Gimmicks. (She says, with the bitter taste of regret in her mouth). Oh, the money I wasted on stupid shit that did not work. Blackout curtains (made room dark, did not make child sleep longer, resulted in us whacking shins on the corner of toddler bed when stumbling into pitch black room at 5am). The Gro Clock (limited ‘success’, if pushing wake-up time from 5.45am to 6.15am is your definition of success). A weird plush seahorse which played soothing music when you pressed its tummy (WHY did I think that one would work?). These now gather dust in a forgotten cupboard, along with my glowing complexion and the concept of a ‘lie in’ (here I do have to note, in the interests of fairness to G, that I do sometimes get a lie-in, and those lie-ins are golden).

Taking turns. This seems eminently sensible. Several couples I know simply take turns to get up with their early riser/s. We don’t do it, because, meh. Once you’re awake, you’re awake. And it’s kind of nice, you know, when we give in to the fact that we ARE awake, and the two kids get into our bed, and if it’s the weekend, G goes downstairs to make a cup of tea and bring a snack up for the children. And there’s just us four, and the chatty ramblings of the wide awake children and the half-asleep mumblings of me and G, and the dawn creeping around the curtains, and the faint vibration of the neighbours silently screaming into their pillows.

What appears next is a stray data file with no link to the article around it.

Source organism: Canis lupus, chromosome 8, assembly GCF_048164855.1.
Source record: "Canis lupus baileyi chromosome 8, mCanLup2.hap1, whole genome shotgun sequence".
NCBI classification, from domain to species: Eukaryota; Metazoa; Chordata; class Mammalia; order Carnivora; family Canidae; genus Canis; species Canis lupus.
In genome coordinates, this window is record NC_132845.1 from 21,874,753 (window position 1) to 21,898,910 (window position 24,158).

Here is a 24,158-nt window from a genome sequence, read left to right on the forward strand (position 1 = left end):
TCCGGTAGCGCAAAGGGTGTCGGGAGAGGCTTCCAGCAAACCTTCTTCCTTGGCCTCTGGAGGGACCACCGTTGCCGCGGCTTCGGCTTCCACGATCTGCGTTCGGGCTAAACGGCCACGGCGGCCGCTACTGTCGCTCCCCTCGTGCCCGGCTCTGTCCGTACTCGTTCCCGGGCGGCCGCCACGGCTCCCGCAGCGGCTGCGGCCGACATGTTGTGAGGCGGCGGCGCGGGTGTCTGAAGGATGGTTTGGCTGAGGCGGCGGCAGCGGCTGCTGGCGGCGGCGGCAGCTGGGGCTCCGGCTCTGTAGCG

Make the most of it. I know one person (hi, Leah!), who, from what I can gather, rises with her small twins at whatever hour they wake, does some yoga, reads, crafts and makes delicious baked goods, powered by good coffee. Unfortunately I am far too much of a grump in the mornings to achieve such feats.Leah, I salute you. And please send me some muffins, thanks.

So what’s to be done? Well, my extensive studies have revealed there is only one solution: give in, and go to bed early.

The problem is, once the kids are in bed, there are so many constructive things to do with my time, like (not) doing life admin, (not) planning my dazzling future, (not) writing the book I’ve been working on for six years and (mostly) watching Peep Show on Netflix. So while an early bedtime is always the aim, it is not often achieved.

So I guess the only thing left to do is to look forward to the halcyon mornings that more seasoned parents tell me about, when the kids are teenagers and we will have to forklift them out of bed. (It does seem rather unfair, though, that getting your mornings back coincides with losing sleep over cyber-bullying, teenage pregnancy, drugs etc. Might there be some magic window during which they will sleep late, but also be peachily innocent and never leave the house alone?).